High-level Entity Management Protocol (HEMP) (RFC1022)
Original Publication Date: 1987-Oct-01
Included in the Prior Art Database: 2000-Sep-12
Internet Society Requests For Comment (RFCs)
C. Partridge: AUTHOR [+2]
STATUS OF THIS MEMO
Network Working Group C. Partridge
Request For Comment: 1022 BBN/NNSC
THE HIGH-LEVEL ENTITY MANAGEMENT PROTOCOL (HEMP)
STATUS OF THIS MEMO
An application protocol for managing network entities such as hosts,
gateways and front-end machines, is presented. This protocol is a
component of the High-Level Entity Management System (HEMS) described
in RFC-1021. Readers may want to consult RFC-1021 when reading this
memo. This memo also assumes a knowledge of the ISO data encoding
standard, ASN.1. Distribution of this memo is unlimited.
The High-Level Entity Management Protocol (HEMP) provides an
encapsulation system and set of services for communications between
applications and managed entities. HEMP is an application protocol
which relies on existing transport protocols to deliver HEMP messages
to their destination(s).
The protocol is targeted for management interactions between
applications and entities. The protocol is believed to be suitable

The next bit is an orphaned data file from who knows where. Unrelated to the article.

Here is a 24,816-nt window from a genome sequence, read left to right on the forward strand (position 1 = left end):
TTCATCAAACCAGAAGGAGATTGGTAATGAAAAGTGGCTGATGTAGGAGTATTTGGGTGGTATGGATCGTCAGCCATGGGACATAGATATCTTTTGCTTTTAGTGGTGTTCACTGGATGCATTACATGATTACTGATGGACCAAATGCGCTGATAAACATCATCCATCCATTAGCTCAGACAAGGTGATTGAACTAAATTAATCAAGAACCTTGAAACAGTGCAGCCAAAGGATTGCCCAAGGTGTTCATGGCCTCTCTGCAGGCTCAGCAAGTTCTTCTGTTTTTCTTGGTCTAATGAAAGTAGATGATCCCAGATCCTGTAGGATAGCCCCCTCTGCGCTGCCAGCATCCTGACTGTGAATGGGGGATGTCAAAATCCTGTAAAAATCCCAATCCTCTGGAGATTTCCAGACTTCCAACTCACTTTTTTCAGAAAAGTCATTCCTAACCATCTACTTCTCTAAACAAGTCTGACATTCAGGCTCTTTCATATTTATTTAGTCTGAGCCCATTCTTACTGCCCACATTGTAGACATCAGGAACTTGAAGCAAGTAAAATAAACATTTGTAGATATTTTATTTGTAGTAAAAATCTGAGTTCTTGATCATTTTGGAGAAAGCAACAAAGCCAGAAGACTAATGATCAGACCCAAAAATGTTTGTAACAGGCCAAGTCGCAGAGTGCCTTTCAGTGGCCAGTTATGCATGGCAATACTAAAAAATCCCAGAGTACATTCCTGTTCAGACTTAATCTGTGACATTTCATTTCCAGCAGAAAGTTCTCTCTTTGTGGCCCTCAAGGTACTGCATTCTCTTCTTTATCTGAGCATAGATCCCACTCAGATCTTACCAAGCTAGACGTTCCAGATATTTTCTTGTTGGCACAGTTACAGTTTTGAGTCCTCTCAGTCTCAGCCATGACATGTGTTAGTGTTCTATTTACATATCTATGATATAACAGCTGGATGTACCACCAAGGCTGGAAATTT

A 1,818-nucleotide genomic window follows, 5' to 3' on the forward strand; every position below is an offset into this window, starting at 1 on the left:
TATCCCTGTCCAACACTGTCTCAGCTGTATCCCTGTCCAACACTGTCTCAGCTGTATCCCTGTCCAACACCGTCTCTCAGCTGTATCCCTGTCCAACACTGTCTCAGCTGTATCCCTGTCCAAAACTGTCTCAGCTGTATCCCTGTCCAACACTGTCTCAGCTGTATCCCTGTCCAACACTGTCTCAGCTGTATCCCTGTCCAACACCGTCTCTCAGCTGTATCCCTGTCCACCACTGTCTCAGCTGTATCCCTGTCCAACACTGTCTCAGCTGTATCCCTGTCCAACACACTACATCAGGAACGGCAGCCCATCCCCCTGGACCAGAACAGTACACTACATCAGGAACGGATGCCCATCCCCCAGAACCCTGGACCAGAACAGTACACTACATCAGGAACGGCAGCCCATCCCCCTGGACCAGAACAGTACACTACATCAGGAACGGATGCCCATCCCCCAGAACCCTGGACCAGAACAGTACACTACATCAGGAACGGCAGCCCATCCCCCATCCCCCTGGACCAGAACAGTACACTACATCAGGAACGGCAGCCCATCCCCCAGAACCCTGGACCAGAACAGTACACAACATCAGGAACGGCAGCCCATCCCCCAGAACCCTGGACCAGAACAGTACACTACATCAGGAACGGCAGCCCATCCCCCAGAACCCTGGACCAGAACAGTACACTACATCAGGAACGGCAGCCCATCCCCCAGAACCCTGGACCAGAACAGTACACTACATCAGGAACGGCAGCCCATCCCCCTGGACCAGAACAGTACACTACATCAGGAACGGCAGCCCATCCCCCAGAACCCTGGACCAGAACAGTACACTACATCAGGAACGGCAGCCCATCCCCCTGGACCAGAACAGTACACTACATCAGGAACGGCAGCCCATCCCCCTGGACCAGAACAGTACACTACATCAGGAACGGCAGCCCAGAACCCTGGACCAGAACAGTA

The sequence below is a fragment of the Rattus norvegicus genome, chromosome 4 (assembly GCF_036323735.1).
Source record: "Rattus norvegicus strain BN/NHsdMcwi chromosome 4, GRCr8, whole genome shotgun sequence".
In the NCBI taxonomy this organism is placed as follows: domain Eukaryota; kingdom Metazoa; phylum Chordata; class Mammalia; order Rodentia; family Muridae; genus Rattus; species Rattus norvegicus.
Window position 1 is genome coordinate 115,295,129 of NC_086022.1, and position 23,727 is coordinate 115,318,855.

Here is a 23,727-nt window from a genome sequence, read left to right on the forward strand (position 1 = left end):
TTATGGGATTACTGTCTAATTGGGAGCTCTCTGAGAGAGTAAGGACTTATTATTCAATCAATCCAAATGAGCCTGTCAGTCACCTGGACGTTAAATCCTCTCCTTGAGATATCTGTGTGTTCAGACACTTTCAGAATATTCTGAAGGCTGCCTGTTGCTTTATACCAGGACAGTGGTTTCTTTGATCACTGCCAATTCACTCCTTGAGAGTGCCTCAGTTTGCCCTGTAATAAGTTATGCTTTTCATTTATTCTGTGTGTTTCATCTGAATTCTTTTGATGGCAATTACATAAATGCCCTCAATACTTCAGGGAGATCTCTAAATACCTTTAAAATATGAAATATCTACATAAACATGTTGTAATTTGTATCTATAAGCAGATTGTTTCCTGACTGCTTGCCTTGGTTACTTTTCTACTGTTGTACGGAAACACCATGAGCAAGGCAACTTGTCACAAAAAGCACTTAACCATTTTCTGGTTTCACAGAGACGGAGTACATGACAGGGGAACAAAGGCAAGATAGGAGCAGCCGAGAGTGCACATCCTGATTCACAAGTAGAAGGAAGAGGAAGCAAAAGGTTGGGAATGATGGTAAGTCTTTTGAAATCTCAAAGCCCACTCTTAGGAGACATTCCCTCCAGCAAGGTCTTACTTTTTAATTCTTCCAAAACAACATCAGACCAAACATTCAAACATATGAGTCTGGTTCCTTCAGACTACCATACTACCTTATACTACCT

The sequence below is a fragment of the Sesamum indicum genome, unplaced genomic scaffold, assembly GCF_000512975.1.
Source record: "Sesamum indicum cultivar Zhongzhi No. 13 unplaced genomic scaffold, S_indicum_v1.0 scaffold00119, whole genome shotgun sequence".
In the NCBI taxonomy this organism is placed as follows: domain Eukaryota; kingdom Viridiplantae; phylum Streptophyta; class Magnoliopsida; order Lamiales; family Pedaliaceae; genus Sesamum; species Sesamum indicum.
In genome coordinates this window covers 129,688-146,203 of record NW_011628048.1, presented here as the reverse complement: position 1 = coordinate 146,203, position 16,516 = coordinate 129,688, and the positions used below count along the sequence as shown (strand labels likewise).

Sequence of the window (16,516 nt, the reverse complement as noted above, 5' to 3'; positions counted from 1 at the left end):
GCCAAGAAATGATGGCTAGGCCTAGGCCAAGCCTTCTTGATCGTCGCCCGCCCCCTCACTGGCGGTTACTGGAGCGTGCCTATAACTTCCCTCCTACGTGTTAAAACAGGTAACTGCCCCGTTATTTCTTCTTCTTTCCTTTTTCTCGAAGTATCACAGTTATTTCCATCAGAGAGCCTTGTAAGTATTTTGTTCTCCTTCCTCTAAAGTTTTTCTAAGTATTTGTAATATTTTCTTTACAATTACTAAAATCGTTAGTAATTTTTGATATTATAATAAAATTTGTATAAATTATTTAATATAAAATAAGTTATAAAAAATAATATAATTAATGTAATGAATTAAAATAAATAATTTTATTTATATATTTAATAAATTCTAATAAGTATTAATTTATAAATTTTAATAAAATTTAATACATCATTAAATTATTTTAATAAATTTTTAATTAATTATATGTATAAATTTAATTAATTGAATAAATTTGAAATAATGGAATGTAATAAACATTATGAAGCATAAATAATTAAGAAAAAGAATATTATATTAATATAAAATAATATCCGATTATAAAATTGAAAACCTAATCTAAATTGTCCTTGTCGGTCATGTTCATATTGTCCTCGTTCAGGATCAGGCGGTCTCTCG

for both monitoring and control interactions.
HEMP provides what the authors believe are the three essential
features of a management protocol: (1) a standard encapsulation
scheme for all interactions, (2) an authentication facility which can
be used both to verify messages and limit access to managed systems,
and (3) the ability to encrypt messages to protect sensitive
information. These features are discussed in detail in the following
HEMP is designed to support messages; where a message is an
arbitrarily long sequence of octets.
Five types of messages are currently defined: request, event, reply,
and protocol error, and application error messages. Reply, protocol
error and application error messages are only sent in reaction to a
request message, and are referred to collectively as responses.
Two types of interaction are envisioned: a message exchange between
an application and an entity managed by the application, and
unsolicited messages from an entity to the management centers
responsible for managing it.
When an application wants to retrieve information from an entity or
gives instructions to an entity, it sends a request message to the
entity. The entity replies with a response, either a reply message
if the request was valid, or an error message if the req...